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At a Glance
This collection is arranged into 8 series.
Papers of Carman spanning his entire career beginning with his student days at Syracuse and Columbia Universities. His Columbia files include professional correspondence, lecture notes, course-related materia, and a bibliographical card index of American and European history. Dean Carman's abiding interest both in the academic and general communities is reflected in numerous special files which include correspondence to him as book review editor of HISTORICAL OUTLOOK, 1925-1929, as participant in Columbia's AMERICAN CULTURE SERIES, ca. 1935-1942, and STUDIES IN THE HISTORY OF AMERICAN AGRICULTURE, ca. 1935-1945. There are numerous files relating to his membership on the New York City Board of Higher Education, 1938-1964, the New York State Board of Mediation, 1941-1955, and the Japan American Committee on Intellectual Exchange. The many folders on American colleges attest to the Dean's concern for the quality and improvement of undergraduate education in the United States. Included are some of the working papers for PREPARATION FOR MEDICAL EDUCATION IN THE LIBERAL ARTS (published 1953), and THE RESURVEY OF PREPROFESSIONAL EDUCATION IN THE LIBERAL ARTS COLLEGE (published 1961). Among the few and incomplete book manuscripts there is a typescript of LINCOLN AND PATRONAGE (published 1943) with handwritten addition and correction.
Using the Collection
Rare Book and Manuscript Library
Restrictions on Access
You will need to make an appointment in advance to use this collection material in the Rare Book and Manuscript Library reading room. You can schedule an appointment once you've submitted your request through your Special Collections Research Account.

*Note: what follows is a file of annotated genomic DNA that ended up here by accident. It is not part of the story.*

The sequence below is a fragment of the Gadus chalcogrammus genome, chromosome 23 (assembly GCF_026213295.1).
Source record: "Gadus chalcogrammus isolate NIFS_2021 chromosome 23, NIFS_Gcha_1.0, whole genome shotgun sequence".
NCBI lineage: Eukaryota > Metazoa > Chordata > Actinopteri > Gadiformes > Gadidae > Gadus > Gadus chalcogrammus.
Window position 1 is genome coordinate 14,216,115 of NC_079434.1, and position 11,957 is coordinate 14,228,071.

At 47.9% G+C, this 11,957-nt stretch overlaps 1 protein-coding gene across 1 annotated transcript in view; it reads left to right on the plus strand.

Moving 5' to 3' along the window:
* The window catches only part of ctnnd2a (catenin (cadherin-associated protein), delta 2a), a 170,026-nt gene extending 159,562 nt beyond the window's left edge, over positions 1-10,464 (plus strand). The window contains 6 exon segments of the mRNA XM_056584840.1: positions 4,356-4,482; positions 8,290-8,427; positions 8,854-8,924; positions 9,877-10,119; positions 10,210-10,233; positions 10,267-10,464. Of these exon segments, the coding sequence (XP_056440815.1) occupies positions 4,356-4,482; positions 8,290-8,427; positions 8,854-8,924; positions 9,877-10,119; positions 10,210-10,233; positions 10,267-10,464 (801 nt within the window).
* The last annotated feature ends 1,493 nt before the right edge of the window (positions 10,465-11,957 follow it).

Cataloged Correspondence Box 1 is located onsite. The remainder of the collection, totalling 106 boxes, is located off-site. Box numbering restarts at one for each series, as follows: Series I (boxes 1-15); Series II (boxes 1-20); Series III (boxes 1-26); Series IV (boxes 1-7); Series V (boxes 1-3); Series VI (boxes 1-6); Series VII (boxes 1-29). You will need to request these materials at least three business days in advance to use the collection in the Rare Book and Manuscript Library reading room.
This collection has no restrictions.
Terms Governing Use and Reproduction
Single photocopies may be made for research purposes. The RBML maintains ownership of the physical material only. Copyright remains with the creator and his/her heirs. The responsibility to secure copyright permission rests with the patron.
Identification of specific item; Date (if known); Harry J. Carman papers; Box and Folder; Rare Book and Manuscript Library, Columbia University Library.
Materials may have been added to the collection since this finding aid was prepared. Contact firstname.lastname@example.org for more information.
Ownership and Custodial History
Gift of Mrs Margaret C. Carman, 1965.
Immediate Source of Acquisition
Source of acquisition--Carman, Margaret C. Method of acquisition--Gift; Date of acquisition--1965. Accession number--M-65.
About the Finding Aid / Processing Information
Columbia University Libraries, Rare Book and Manuscript Library
Cataloged Christina Hilton Fenn 04/17/89.
Katia Shraga, May 2019: as migration issue for top containers is concerned - rehoused cataloged correspondence and Syracuse University (ca. 1900 - 1914) materials initially stored in one box in two separate boxes and renamed them as "Cataloged Correspondence Box 1" and "Box I.1". Added Roman numbers I, II, III, IV, V, VI, VII to box numbers of Series I - VII correspondingly.
2010-01-21 Legacy finding aid created from Pro Cite.
2019-05-20 EAD was imported spring 2019 as part of the ArchivesSpace Phase II migration.
History / Biographical Note
Biographical / Historical
Moore Professor of History, 1939-1964, and Dean of Columbia College, 1943-1950. Harry James Carman was a student at Syracuse and Columbia Universities, Principal of the Rhinebeck High School, Rhinebeck, N.Y., 1903-1913, taught history and political science at Syracuse University, 1914-1917, and was on the faculty of Columbia University for 46 years.